A young woman in a headscarf squints into the sun, against the backdrop of the Saudi Arabian desert, and grins. "It made me appreciate life," she says. "I'm never going to complain again, ever!"
The woman is the 23-year-old Qatari filmmaker Hamida Al Kuwari, and the clip is from a video posted on the website for Arabia Offscreen, an expedition with the aim of forging creative relationships between people in the UK and the Middle East.
Nine young artists were selected to take the trip to Saudi Arabia, including two from the UAE: Lujain Abulfaraj, a photographer and designer from Dubai, and Raisa Almansoori, a printmaker from Abu Dhabi, both also 23. Over the course of three weeks in December, they clambered up ochre cliff faces, wandered the streets of downtown Jeddah, met other artists and, in some cases, visited Mecca to perform Umrah.
The results are an array of creative endeavours, including a book on the expedition, which should be available in schools and galleries in the UAE from April; two exhibitions at HSBC's headquarters in Canary Wharf in London; and the series of videos being launched online weekly, which show the young artists looking emotional, inspired and awestruck. It is all run by the not-for-profit Offscreen Expeditions, which has been organising trips for young artists to the UK, UAE, Pakistan and elsewhere since 2007.
Abulfaraj, who is half Saudi, was seven months pregnant at the time of the expedition (she talked to us, heroically, the day after giving birth to a baby boy). "I always knew we had a rich history in Saudi but I didn't know that it was that rich, to be honest," she said. "I'd always known about the Islamic part of it, not much about the social and prehistoric aspects."
A photographer and designer, Abulfaraj submitted images of Mecca overlaid with calligraphy to the competition, which impressed expedition leader Tahira Fitzwilliam-Hall. "Lujain is super talented," she said. "Her work was amazing, and we wanted to expose her to our network in Saudi."
She has already been signed up for a group show at Athr Gallery in Jeddah which started on February 21 and will continue until March 20, in an exhibition called Young Saudi Artists II.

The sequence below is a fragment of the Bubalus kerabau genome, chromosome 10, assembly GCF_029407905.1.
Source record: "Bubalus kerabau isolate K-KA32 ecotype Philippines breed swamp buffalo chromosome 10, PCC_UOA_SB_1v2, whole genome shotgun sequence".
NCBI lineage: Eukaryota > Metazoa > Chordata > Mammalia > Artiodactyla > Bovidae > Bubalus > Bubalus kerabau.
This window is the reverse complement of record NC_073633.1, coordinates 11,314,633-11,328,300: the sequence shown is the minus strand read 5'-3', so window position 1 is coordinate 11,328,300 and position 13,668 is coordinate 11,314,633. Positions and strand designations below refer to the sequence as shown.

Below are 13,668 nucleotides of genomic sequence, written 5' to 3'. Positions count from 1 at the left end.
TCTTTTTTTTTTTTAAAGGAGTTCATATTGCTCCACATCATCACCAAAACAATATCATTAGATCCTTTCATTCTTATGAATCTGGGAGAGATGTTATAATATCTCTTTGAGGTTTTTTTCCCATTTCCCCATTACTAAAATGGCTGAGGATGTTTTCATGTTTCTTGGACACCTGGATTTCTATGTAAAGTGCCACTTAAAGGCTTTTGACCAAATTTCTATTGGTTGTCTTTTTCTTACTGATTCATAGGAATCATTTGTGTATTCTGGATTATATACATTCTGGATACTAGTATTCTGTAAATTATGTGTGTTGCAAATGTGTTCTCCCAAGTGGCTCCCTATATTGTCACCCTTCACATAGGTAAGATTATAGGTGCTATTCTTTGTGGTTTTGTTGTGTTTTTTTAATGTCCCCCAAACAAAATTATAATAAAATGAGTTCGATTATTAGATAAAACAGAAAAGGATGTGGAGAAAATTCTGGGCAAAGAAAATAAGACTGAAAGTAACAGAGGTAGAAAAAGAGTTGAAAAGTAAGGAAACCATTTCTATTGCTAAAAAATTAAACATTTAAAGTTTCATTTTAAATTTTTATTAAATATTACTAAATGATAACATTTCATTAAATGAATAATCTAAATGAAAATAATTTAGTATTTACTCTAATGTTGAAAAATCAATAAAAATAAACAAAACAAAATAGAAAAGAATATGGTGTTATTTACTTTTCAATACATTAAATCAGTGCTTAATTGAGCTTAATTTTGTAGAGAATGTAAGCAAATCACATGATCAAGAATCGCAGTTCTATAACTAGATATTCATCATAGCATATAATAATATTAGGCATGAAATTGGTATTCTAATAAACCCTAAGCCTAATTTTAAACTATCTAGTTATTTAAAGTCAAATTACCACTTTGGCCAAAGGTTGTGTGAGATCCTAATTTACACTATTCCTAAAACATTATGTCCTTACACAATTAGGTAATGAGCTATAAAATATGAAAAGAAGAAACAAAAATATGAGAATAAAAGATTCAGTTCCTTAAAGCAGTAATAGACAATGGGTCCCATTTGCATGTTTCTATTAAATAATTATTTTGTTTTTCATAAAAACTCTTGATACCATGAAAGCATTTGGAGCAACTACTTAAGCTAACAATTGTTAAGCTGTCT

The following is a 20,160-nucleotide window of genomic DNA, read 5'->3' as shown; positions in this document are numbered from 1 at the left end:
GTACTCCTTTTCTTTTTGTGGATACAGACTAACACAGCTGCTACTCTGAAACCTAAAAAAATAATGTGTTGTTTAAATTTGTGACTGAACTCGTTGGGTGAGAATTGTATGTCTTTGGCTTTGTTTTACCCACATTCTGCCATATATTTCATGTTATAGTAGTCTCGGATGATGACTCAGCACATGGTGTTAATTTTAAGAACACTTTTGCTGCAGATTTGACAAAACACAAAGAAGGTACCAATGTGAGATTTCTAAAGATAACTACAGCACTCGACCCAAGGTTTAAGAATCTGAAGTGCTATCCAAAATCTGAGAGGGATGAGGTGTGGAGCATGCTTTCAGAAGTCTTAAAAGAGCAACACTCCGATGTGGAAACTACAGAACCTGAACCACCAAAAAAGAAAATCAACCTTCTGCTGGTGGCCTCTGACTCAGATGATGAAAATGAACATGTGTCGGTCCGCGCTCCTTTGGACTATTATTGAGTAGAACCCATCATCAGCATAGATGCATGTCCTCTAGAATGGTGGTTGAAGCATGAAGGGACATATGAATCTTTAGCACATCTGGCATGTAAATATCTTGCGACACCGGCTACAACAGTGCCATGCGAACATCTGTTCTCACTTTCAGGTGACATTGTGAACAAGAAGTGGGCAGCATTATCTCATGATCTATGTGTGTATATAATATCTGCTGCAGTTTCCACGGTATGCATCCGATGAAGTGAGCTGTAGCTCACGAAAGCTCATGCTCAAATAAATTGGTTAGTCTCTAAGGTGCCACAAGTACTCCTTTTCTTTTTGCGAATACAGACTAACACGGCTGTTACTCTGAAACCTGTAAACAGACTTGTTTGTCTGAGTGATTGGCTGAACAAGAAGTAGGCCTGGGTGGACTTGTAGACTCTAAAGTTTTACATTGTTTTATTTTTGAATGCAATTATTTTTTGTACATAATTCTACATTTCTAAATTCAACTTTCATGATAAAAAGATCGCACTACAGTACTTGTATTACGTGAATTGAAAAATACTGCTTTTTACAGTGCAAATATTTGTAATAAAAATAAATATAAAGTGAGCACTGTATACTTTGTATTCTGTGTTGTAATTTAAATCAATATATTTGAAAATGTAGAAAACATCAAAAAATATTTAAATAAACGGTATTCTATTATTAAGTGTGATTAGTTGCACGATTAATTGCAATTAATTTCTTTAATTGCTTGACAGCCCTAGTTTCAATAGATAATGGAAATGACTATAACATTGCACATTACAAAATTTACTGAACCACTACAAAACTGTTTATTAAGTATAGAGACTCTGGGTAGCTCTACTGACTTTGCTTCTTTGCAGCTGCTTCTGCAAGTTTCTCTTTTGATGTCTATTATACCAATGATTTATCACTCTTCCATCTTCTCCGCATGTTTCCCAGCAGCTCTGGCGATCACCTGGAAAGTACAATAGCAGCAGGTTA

Abulfaraj also runs an architecture and design magazine called WTD, which will be officially launched this month at Design Days Dubai, which runs from March 18 to 21. She describes it as a "non-glossy publication that will call attention to non-glossy architectural spaces in Dubai and the Middle East", and said that wandering around Jeddah's old town has given her plenty of inspiration.
"It was just amazing for me, how they managed to revive or reuse [old buildings and materials] in a way that fits the present," she said. "We decided to dedicate a whole issue to renovation and how it could be done in other regions in the area."
Almansoori, the other UAE-based artist selected for the trip, was also inspired by downtown Jeddah. In a blog post, she described the "lovely old architecture" of Al Balad, and how she "fell in love" with the ornate balconies there. Almansoori specialises in printmaking, and for the competition she submitted an etching of a doll's head in a glass jar. She is currently working on her senior project at Zayed University, where she studies art and design with a focus on interior design, and will graduate in June.
According to Fitzwilliam-Hall, the fact that Almansoori comes from what she herself describes as a "very traditional Bedouin family" was something that caught the judge's attention. "It was a big deal for her to champion herself, to actually become a proper artist," Fitzwilliam-Hall explained. "She hasn't had much exposure to the art community in the UAE and the Middle East."
Al Kuwari works for the Doha Film Institute and won her place on the expedition with a short film that she made, which premièred at the Doha Tribeca Film Festival last year. She said that meeting artists, comedians and other creatives in Saudi made her realise that the Gulf's art scene was at a fertile point.
"It's really a time of innovation and of being pioneers," she said. "[The expedition] really inspired me to want to give back, not only on a Gulf level, but also on a universal level, in terms of smashing those [Arab] stereotypes and proving to the world that there's much more to us than what they think."
She's working on a new short narrative film, which will start shooting this summer, and has plans for a documentary about the Gulf's art world.
Steve Jobs once said that the people who are crazy enough to think they can change the world are the ones that do. It's an idea that resonates with Al Kuwari, who said: "Whenever I think of that quote I think of the people on our trip, because we all had our own special talent, but we shared this unified vision of wanting to give back."